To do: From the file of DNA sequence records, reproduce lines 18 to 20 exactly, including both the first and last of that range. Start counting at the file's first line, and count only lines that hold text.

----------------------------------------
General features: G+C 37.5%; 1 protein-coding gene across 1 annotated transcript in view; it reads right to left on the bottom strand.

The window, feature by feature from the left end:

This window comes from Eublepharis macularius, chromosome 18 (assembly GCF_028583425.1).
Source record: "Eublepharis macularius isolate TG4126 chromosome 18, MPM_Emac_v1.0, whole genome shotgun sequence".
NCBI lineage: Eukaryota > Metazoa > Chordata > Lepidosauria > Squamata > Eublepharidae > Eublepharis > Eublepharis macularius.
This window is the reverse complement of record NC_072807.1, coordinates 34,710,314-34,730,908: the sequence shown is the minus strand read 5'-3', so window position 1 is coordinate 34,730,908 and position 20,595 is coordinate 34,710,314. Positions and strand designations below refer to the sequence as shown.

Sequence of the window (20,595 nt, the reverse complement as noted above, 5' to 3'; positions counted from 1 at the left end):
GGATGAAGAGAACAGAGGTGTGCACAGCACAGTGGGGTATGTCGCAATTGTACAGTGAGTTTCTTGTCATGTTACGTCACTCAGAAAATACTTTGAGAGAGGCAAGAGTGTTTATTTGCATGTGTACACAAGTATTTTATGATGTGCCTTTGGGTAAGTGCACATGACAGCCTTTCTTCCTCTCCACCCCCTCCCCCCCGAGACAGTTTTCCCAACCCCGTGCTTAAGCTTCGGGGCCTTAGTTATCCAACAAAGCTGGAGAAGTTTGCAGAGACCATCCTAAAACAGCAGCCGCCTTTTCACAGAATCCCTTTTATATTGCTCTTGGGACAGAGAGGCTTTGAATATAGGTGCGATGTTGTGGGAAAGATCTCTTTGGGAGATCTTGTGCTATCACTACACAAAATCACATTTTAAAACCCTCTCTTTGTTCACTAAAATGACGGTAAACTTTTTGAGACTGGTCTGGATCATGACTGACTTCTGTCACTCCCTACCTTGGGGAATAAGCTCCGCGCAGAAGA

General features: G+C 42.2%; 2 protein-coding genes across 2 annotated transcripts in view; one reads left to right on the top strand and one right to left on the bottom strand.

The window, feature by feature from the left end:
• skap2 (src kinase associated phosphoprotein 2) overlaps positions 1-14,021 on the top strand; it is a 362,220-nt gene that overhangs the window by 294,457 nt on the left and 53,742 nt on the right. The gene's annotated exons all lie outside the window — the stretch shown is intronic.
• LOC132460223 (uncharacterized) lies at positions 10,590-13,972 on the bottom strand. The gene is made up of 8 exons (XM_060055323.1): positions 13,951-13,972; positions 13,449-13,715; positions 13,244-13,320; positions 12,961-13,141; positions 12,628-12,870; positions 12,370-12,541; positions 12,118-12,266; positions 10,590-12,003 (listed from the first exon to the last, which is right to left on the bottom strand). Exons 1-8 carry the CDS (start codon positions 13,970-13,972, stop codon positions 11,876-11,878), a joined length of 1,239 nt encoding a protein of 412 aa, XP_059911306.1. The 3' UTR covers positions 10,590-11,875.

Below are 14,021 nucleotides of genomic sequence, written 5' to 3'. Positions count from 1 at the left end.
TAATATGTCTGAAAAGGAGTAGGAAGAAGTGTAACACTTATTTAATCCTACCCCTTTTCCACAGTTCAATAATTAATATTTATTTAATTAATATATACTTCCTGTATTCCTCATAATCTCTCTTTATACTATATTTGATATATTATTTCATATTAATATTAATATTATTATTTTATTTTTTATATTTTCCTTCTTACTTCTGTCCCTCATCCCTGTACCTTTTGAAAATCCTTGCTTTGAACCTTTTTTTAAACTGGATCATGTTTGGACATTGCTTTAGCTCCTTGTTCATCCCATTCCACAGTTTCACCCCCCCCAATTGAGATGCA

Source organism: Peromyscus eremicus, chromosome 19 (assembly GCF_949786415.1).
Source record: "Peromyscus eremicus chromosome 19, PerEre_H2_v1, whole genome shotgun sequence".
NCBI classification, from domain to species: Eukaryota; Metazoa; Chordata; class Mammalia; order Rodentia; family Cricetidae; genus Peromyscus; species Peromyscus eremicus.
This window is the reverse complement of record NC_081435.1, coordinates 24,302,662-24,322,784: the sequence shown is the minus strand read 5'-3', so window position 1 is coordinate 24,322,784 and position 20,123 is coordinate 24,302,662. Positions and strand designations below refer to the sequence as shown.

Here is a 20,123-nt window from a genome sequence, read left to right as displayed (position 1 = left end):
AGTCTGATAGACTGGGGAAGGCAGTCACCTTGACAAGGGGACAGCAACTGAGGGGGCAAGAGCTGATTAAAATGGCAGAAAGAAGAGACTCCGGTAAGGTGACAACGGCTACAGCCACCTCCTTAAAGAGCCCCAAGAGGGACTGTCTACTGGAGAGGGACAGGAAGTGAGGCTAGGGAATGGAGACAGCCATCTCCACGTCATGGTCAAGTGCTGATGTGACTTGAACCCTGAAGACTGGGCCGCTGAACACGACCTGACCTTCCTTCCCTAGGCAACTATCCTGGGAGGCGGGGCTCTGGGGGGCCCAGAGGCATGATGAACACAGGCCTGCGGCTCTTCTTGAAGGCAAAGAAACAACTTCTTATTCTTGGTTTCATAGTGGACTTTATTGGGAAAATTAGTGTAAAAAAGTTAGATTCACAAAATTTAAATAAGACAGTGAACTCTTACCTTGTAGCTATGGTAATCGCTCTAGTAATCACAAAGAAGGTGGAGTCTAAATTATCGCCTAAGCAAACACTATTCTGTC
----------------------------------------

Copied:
This window is the reverse complement of record NC_081435.1, coordinates 24,302,662-24,322,784: the sequence shown is the minus strand read 5'-3', so window position 1 is coordinate 24,322,784 and position 20,123 is coordinate 24,302,662. Positions and strand designations below refer to the sequence as shown.

Here is a 20,123-nt window from a genome sequence, read left to right as displayed (position 1 = left end):
AGTCTGATAGACTGGGGAAGGCAGTCACCTTGACAAGGGGACAGCAACTGAGGGGGCAAGAGCTGATTAAAATGGCAGAAAGAAGAGACTCCGGTAAGGTGACAACGGCTACAGCCACCTCCTTAAAGAGCCCCAAGAGGGACTGTCTACTGGAGAGGGACAGGAAGTGAGGCTAGGGAATGGAGACAGCCATCTCCACGTCATGGTCAAGTGCTGATGTGACTTGAACCCTGAAGACTGGGCCGCTGAACACGACCTGACCTTCCTTCCCTAGGCAACTATCCTGGGAGGCGGGGCTCTGGGGGGCCCAGAGGCATGATGAACACAGGCCTGCGGCTCTTCTTGAAGGCAAAGAAACAACTTCTTATTCTTGGTTTCATAGTGGACTTTATTGGGAAAATTAGTGTAAAAAAGTTAGATTCACAAAATTTAAATAAGACAGTGAACTCTTACCTTGTAGCTATGGTAATCGCTCTAGTAATCACAAAGAAGGTGGAGTCTAAATTATCGCCTAAGCAAACACTATTCTGTC